Ranked UFC Lightweight Alex Hernandez: “Anyone Can Get It”
Going from “unknown” to “known” is a really difficult process for any mixed martial artist looking to acquire the status of “the next big thing”. Before UFC-hopefuls even make it onto our televisions, years of training, competing on the amateur level, and climbing the professional ranks often transpires. Fighters who are actually gifted enough to make it to the UFC usually compete a handful of times to gain notoriety across the entire MMA fanbase– both casuals and hardcores.
UFC lightweight Alex Hernandez (9-1, 1-0 UFC) decided to skip this step. Few fighters make the impact Hernandez made in his promotional debut, bursting into the national spotlight with a 43 second knockout of Beneil Dariush at UFC 222. The 25-year-old Texan couldn’t be more pleased with the ways things are going.
“Life has been pretty killer,” told MMA Today on Sunday afternoon, just eight days after the bout. “It’s been a crazy couple of weeks. I’m just trying to get reacclimated to everything.”
— FOX Sports: UFC (@UFCONFOX) March 4, 2018
After a long celebratory weekend in Las Vegas partying with his friends, Hernandez finally had some time to reflect on the accomplishment he had achieved. “It felt amazing– not for anyone but myself,” explained Hernandez. “Just to see everything you worked for and built up for be validated and physically manifested– it’s amazing. It’s always good shutting up the haters, too. Everyone is going to try to troll and mock on the way up until they see the results. It’s been cool, but it’s only the beginning.”
With added fame comes more fans and believers, but also more doubters and scrutiny. Despite his inaugural fight for the promotion being flawless and dominant, Hernandez faced introductory criticism following the bout. The gripe being picked with Hernandez concerned an incident that occurred in the opening seconds of the bout.
As the two combatants approached each other for the first time, Hernandez landed a push kick to Dariush’s stomach, sending him backwards– a move deemed to be “cheap” by those questioning. Were the two combatants expecting to touch gloves? Did Hernandez fake the glove tap? Hernandez says neither is the case, and views the whole sequence as a non-issue.
“You see someone crouched like a lion steaming at you from across the cage set off at full charge coming at you,” explained Hernandez. “If you think they’re coming to slap skin, you need to kind of reevaluate what you’re doing, and what we’re in here to accomplish. I always keep a long arm and a long reach. It’s kind of a unit to test my range. I never faked a handshake and we never did the little hand up like we were going to slap hands.”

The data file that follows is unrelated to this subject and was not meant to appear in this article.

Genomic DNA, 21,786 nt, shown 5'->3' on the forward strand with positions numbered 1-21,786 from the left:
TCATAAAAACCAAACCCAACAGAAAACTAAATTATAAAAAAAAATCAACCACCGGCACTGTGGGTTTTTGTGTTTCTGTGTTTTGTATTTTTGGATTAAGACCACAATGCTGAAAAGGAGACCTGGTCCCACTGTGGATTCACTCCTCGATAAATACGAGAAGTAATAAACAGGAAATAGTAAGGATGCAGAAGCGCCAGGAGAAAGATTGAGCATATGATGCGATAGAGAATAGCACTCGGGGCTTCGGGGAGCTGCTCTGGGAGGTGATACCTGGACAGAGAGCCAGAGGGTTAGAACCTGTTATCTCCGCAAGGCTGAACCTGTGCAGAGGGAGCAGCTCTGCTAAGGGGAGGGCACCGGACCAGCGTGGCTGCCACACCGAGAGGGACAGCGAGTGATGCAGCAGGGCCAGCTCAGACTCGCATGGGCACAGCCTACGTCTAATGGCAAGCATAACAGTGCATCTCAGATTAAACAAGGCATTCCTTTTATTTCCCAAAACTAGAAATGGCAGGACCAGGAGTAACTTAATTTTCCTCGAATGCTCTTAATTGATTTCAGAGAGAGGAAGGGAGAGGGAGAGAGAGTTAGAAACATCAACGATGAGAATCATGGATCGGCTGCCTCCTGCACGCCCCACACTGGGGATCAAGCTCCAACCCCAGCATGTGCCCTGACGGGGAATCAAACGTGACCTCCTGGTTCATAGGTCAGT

With all of the glove touch drama set aside, Hernandez couldn’t be happier with his performance. The young man from San Antonio isn’t lacking any confidence– that much has been obvious from the start. However, at UFC 222, Hernandez seemed to even surprise himself a bit.
“Everything went just according to plan– even maybe a little quicker than we had expected,” laughed Hernandez. “Going into that fight, I felt like I was going to finish him in the first round. I didn’t know it was going to happen in less than a minute. I kind of surprised myself with the knockout power I have in my left hand. I knew I hit hard, but I’m right handed. [With] my right hand, I feel like I could put a hole in a building, but I wasn’t sure how [my left] would go. You never to get to the full extent in practice, so that was a pretty cool realization– and a pretty scary thing for everyone in the division.”
Looking into the future, Hernandez (ranked #13) has been smooth talked by fans and media into eying a bout with fellow Texan, James Vick (ranked #11). “People kept throwing Vick at me, and I hadn’t really thought about it much,” explained Hernandez. “Then I saw he was ranked ahead of me and he’s two slots ahead of me and he’s available. Plus, you got a little north vs. south Texas thing going, so that’s a pretty cool market rivalry. He can get it, anyone can get it.”
More important to Hernandez than anything, is the fact he is the first fighter from his team, Ohana Academy, to make it to the big show. Hernandez believes he is the first of many. “I’m pretty stoked about it,” said Hernandez. “This is bigger than me. This is just the beginning. I’m doing this for more than me just getting a belt. I’m taking everyone with me. My team is going to excel and my city is going to excel. We’re all really excited about that.”
“Shoutout to my team, Ohana Academy. On Instagram, follow Trident Strength and Conditioning and myself, @thegreat155, which is also my handle on Twitter”- “The Great”
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